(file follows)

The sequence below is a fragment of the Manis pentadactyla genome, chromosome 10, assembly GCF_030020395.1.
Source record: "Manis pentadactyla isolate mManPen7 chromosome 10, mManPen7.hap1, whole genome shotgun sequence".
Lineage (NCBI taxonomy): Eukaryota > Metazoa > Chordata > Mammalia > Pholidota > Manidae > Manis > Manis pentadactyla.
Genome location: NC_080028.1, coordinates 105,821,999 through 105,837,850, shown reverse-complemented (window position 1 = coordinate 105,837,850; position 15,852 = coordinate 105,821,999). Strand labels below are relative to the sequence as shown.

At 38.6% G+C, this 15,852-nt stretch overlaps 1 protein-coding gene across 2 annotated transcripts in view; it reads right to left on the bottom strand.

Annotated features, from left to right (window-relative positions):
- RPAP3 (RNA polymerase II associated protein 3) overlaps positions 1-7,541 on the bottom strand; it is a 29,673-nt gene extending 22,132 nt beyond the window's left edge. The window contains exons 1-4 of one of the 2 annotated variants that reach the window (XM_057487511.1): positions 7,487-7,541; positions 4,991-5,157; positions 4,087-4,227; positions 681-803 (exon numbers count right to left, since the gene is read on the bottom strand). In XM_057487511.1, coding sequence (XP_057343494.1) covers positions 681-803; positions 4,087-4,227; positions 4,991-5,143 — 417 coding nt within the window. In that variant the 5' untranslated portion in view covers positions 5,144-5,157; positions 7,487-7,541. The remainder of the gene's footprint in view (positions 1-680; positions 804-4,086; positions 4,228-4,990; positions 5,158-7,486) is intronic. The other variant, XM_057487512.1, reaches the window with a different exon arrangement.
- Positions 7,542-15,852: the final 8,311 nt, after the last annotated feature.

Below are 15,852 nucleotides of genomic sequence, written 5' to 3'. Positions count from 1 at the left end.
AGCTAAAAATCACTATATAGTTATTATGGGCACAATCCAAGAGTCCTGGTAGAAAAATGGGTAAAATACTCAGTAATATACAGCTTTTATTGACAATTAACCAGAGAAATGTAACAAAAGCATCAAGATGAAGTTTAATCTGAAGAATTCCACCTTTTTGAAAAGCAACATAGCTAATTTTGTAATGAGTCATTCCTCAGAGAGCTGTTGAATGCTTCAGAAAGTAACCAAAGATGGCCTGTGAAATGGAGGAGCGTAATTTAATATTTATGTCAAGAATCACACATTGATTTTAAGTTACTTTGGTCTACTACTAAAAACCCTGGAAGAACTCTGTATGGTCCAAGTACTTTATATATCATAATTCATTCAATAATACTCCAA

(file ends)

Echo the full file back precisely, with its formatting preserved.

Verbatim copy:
The sequence below is a fragment of the Manis pentadactyla genome, chromosome 10, assembly GCF_030020395.1.
Source record: "Manis pentadactyla isolate mManPen7 chromosome 10, mManPen7.hap1, whole genome shotgun sequence".
Lineage (NCBI taxonomy): Eukaryota > Metazoa > Chordata > Mammalia > Pholidota > Manidae > Manis > Manis pentadactyla.
Genome location: NC_080028.1, coordinates 105,821,999 through 105,837,850, shown reverse-complemented (window position 1 = coordinate 105,837,850; position 15,852 = coordinate 105,821,999). Strand labels below are relative to the sequence as shown.

At 38.6% G+C, this 15,852-nt stretch overlaps 1 protein-coding gene across 2 annotated transcripts in view; it reads right to left on the bottom strand.

Annotated features, from left to right (window-relative positions):
- RPAP3 (RNA polymerase II associated protein 3) overlaps positions 1-7,541 on the bottom strand; it is a 29,673-nt gene extending 22,132 nt beyond the window's left edge. The window contains exons 1-4 of one of the 2 annotated variants that reach the window (XM_057487511.1): positions 7,487-7,541; positions 4,991-5,157; positions 4,087-4,227; positions 681-803 (exon numbers count right to left, since the gene is read on the bottom strand). In XM_057487511.1, coding sequence (XP_057343494.1) covers positions 681-803; positions 4,087-4,227; positions 4,991-5,143 — 417 coding nt within the window. In that variant the 5' untranslated portion in view covers positions 5,144-5,157; positions 7,487-7,541. The remainder of the gene's footprint in view (positions 1-680; positions 804-4,086; positions 4,228-4,990; positions 5,158-7,486) is intronic. The other variant, XM_057487512.1, reaches the window with a different exon arrangement.
- Positions 7,542-15,852: the final 8,311 nt, after the last annotated feature.

Below are 15,852 nucleotides of genomic sequence, written 5' to 3'. Positions count from 1 at the left end.
AGCTAAAAATCACTATATAGTTATTATGGGCACAATCCAAGAGTCCTGGTAGAAAAATGGGTAAAATACTCAGTAATATACAGCTTTTATTGACAATTAACCAGAGAAATGTAACAAAAGCATCAAGATGAAGTTTAATCTGAAGAATTCCACCTTTTTGAAAAGCAACATAGCTAATTTTGTAATGAGTCATTCCTCAGAGAGCTGTTGAATGCTTCAGAAAGTAACCAAAGATGGCCTGTGAAATGGAGGAGCGTAATTTAATATTTATGTCAAGAATCACACATTGATTTTAAGTTACTTTGGTCTACTACTAAAAACCCTGGAAGAACTCTGTATGGTCCAAGTACTTTATATATCATAATTCATTCAATAATACTCCAA